Supplement to Justice and Bad Luck

Constitutive Luck

One of the most basic forms of luck is constitutive luck—luck in being the kind of person one is (Nagel 1979, 28). Personal constitution may include contingent (e.g., inclinations, capacities, and temperament) as well as necessary features of a person. On the other hand, it may consist of necessary features only. For example, on common, origin-focused views about the essence of a human being, the fact that one developed from a particular sperm and ovum is a necessary feature of one. On the first view here, one could have existed with a different constitution, while on the latter one could not. On the latter account, a world in which no one exists with the constitution I have is a world in which I do not exist.

This may be thought to show that Rawls’ idea of a natural lottery is seriously misleading. For, normally, one and the same person (i.e. the gambler) exists whichever of the possible outcomes of a lottery is realized. That is, we say that someone has good luck in buying the winning ticket because we compare two outcomes in both of which this person exists. One of these outcomes, the one which was ex ante very unlikely to be realized and yet was the one that resulted, is much better for this person than the other. That is why this person had good lottery luck. However, when we talk about the natural lottery luck in connection with one’s essential properties, the very idea of lottery luck seems to involve an incoherent conception of bare selves that exist before they acquire their essential properties, or for that matter any properties at all (Hurley 2003, 120–123; Rescher 1993, 155; but see Latus 2003, 470–472).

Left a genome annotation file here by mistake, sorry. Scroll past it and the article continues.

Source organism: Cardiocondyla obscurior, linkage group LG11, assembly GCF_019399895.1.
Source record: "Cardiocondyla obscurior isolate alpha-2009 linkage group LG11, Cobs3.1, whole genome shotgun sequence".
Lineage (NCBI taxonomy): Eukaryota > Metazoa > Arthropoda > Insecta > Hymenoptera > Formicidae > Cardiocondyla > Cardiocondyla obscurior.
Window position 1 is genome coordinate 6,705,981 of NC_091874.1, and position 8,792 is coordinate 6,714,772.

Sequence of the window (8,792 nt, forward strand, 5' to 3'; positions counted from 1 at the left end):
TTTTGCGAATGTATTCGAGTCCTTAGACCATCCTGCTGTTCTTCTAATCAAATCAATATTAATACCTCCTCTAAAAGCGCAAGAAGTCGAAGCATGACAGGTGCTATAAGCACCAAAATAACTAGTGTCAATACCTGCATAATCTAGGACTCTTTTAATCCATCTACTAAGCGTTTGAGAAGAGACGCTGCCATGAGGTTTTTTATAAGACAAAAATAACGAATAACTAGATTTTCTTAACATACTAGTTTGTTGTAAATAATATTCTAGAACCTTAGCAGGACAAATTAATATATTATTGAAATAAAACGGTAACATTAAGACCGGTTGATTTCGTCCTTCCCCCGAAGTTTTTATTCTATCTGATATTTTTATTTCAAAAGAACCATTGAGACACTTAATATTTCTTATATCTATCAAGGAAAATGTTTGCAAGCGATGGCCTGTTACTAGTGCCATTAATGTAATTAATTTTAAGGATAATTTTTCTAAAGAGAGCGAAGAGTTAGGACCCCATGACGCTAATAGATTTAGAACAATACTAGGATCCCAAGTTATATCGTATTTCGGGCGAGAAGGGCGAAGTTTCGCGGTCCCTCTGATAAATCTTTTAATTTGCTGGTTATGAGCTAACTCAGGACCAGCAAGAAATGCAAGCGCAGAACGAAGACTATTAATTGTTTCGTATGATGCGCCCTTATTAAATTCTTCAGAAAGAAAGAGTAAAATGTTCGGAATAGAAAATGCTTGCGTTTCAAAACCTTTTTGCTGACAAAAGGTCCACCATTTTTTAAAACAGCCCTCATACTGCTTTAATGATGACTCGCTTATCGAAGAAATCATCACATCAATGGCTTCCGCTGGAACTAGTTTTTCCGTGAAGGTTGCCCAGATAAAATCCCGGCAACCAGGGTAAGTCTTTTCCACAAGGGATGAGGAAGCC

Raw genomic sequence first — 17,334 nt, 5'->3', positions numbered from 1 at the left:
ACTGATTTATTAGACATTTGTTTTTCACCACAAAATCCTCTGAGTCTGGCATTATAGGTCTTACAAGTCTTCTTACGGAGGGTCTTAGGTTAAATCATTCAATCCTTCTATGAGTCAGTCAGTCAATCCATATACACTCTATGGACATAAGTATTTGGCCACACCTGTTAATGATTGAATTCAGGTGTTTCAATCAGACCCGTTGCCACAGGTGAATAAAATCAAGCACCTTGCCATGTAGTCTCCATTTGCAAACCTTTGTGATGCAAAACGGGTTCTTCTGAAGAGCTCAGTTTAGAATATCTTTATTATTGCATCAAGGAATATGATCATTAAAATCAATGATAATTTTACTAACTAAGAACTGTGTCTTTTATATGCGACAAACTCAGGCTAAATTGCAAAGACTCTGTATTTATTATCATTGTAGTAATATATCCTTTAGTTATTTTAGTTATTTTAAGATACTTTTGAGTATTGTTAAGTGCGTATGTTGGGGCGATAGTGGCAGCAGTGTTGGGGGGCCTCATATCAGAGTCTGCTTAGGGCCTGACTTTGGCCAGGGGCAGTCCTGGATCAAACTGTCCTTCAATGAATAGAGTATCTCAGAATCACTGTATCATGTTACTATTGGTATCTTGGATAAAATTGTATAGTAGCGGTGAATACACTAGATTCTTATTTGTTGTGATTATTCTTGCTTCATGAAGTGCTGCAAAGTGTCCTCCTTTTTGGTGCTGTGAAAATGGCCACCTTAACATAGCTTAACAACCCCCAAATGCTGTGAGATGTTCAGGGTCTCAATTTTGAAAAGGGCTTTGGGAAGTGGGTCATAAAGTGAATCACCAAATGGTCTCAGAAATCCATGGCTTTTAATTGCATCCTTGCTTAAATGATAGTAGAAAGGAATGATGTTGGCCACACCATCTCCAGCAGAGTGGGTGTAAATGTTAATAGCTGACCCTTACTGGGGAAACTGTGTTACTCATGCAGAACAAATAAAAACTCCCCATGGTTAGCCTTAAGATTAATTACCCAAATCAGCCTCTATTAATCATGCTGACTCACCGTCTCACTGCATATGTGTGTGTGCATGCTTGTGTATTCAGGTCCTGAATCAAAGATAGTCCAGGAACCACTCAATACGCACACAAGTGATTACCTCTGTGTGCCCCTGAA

This observation seems sound, but it hardly follows that the idea of natural lottery must be rejected altogether. Suppose a person’s constitution involves the fact that she developed from the particular sperm and ovum from which she in fact developed. The question then is whether this limits the range of benefits metaphysically available to this person. If it does, there are necessary limits to how lucky or unlucky this person could be. However, it is not clear that this view about the essence of a person does anything at all to limit a person’s good or bad luck. Genetically determined, benefit-influencing properties may vary independently of origin, e.g. as a result of genetic changes occurring before or after conception; and obviously the social environment in which the relevant person grows up, and in which her properties constitute talents or non-talents, may vary widely. Accordingly, it is doubtful that anyone is ever in a position in which she can point to another individual with a level of benefits different from his own and correctly deny that it is metaphysically possible for her to have had that level of benefits. So while constitutive luck, understood in one way, may be incoherent, this has no tendency to shows that Rawls’ idea of a natural lottery is incoherent.

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